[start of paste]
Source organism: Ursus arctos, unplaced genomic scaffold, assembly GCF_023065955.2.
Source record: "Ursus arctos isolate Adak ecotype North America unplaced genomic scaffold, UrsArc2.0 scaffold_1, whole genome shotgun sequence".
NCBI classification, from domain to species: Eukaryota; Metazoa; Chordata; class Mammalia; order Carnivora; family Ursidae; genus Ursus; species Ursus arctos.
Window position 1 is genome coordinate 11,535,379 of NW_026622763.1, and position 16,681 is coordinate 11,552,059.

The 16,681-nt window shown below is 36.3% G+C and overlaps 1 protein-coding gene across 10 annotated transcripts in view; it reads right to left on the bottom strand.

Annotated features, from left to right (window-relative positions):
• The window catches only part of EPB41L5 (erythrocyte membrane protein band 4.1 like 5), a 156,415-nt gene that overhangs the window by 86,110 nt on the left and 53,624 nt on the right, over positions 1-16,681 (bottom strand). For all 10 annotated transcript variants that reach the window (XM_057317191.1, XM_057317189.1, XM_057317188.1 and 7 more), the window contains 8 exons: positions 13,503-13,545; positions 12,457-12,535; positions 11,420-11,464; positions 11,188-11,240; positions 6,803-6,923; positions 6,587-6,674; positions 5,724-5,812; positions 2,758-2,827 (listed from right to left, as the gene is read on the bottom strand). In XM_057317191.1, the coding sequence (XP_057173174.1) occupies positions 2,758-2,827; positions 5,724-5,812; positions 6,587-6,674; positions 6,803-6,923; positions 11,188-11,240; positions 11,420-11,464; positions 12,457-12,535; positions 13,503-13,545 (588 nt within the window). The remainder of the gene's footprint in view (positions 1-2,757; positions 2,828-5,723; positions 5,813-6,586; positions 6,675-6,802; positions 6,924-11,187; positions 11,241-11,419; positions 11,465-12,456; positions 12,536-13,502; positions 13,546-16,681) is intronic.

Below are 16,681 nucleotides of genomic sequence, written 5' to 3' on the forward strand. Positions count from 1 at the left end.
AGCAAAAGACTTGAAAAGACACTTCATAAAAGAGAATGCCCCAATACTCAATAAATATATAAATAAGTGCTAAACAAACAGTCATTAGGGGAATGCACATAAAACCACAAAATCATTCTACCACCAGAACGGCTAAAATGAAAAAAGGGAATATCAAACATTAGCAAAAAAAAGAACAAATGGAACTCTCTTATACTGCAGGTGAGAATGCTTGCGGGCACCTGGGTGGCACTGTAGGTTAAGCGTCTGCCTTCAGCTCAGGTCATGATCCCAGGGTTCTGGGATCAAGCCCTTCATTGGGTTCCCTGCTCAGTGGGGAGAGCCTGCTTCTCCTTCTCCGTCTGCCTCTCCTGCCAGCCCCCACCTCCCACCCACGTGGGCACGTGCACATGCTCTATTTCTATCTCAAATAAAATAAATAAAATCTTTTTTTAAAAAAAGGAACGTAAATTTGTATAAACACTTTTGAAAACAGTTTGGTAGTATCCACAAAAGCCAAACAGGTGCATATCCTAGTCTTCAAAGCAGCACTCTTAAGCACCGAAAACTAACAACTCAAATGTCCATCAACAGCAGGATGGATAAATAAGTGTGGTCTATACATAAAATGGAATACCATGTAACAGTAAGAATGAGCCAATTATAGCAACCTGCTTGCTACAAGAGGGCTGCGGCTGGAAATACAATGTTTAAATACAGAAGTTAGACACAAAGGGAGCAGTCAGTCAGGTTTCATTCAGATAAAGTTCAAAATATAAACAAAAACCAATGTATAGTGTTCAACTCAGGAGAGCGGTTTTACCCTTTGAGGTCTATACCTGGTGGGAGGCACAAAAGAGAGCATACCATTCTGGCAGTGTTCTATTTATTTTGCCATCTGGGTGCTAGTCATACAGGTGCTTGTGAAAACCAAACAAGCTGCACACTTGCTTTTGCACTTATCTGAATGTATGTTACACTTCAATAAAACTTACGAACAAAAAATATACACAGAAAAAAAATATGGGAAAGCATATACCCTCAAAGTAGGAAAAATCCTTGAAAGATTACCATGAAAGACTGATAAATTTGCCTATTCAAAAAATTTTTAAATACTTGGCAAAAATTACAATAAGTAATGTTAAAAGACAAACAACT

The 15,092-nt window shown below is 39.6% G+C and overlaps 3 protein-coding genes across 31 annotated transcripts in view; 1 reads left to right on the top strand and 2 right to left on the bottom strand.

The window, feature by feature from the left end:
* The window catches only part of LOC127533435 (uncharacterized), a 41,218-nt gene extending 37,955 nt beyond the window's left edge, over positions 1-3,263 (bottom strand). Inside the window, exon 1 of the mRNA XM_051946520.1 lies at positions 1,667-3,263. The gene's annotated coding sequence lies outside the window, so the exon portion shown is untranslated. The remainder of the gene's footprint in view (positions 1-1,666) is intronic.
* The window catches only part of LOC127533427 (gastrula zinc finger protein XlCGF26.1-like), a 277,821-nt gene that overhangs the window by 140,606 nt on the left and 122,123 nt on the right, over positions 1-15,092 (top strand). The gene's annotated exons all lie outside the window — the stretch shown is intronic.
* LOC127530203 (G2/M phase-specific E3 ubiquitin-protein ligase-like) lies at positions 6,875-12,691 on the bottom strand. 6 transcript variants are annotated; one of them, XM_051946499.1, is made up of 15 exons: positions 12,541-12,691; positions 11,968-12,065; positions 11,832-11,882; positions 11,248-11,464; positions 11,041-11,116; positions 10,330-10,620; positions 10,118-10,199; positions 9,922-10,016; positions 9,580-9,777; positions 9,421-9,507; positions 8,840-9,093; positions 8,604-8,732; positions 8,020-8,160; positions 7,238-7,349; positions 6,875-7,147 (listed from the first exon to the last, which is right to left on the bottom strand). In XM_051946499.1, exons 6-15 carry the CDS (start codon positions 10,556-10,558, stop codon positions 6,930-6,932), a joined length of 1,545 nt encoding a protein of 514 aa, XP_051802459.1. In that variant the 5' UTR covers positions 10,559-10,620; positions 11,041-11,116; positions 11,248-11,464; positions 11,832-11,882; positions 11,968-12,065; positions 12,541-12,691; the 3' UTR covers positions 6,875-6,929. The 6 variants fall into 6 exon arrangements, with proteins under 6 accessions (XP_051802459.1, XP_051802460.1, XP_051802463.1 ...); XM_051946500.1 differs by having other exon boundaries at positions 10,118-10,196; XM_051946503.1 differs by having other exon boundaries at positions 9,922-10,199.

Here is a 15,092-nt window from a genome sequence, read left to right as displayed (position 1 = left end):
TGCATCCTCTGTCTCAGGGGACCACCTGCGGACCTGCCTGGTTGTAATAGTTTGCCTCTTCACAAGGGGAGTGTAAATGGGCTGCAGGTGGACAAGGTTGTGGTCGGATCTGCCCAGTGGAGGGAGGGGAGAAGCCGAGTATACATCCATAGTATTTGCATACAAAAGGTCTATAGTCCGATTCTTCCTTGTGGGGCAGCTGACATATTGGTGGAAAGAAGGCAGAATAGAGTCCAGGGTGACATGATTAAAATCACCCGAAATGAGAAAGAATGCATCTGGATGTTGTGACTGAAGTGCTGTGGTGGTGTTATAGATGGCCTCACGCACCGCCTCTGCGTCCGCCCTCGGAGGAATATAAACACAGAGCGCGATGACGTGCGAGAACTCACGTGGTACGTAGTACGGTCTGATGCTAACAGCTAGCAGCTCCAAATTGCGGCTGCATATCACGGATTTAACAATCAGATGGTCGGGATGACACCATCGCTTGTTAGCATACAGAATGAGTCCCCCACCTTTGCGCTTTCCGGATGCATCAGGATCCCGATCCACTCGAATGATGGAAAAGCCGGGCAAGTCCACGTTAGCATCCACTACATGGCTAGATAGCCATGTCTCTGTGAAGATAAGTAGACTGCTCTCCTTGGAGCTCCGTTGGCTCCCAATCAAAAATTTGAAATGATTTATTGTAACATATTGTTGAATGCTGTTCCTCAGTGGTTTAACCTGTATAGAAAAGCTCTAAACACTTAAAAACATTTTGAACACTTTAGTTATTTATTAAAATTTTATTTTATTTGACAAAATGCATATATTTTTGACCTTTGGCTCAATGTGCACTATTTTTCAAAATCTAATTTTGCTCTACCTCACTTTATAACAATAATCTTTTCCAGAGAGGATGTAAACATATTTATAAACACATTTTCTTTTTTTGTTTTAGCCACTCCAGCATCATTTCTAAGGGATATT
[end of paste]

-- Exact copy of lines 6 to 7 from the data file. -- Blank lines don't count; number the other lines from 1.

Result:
Annotated features, from left to right (window-relative positions):
• The window catches only part of EPB41L5 (erythrocyte membrane protein band 4.1 like 5), a 156,415-nt gene that overhangs the window by 86,110 nt on the left and 53,624 nt on the right, over positions 1-16,681 (bottom strand). For all 10 annotated transcript variants that reach the window (XM_057317191.1, XM_057317189.1, XM_057317188.1 and 7 more), the window contains 8 exons: positions 13,503-13,545; positions 12,457-12,535; positions 11,420-11,464; positions 11,188-11,240; positions 6,803-6,923; positions 6,587-6,674; positions 5,724-5,812; positions 2,758-2,827 (listed from right to left, as the gene is read on the bottom strand). In XM_057317191.1, the coding sequence (XP_057173174.1) occupies positions 2,758-2,827; positions 5,724-5,812; positions 6,587-6,674; positions 6,803-6,923; positions 11,188-11,240; positions 11,420-11,464; positions 12,457-12,535; positions 13,503-13,545 (588 nt within the window). The remainder of the gene's footprint in view (positions 1-2,757; positions 2,828-5,723; positions 5,813-6,586; positions 6,675-6,802; positions 6,924-11,187; positions 11,241-11,419; positions 11,465-12,456; positions 12,536-13,502; positions 13,546-16,681) is intronic.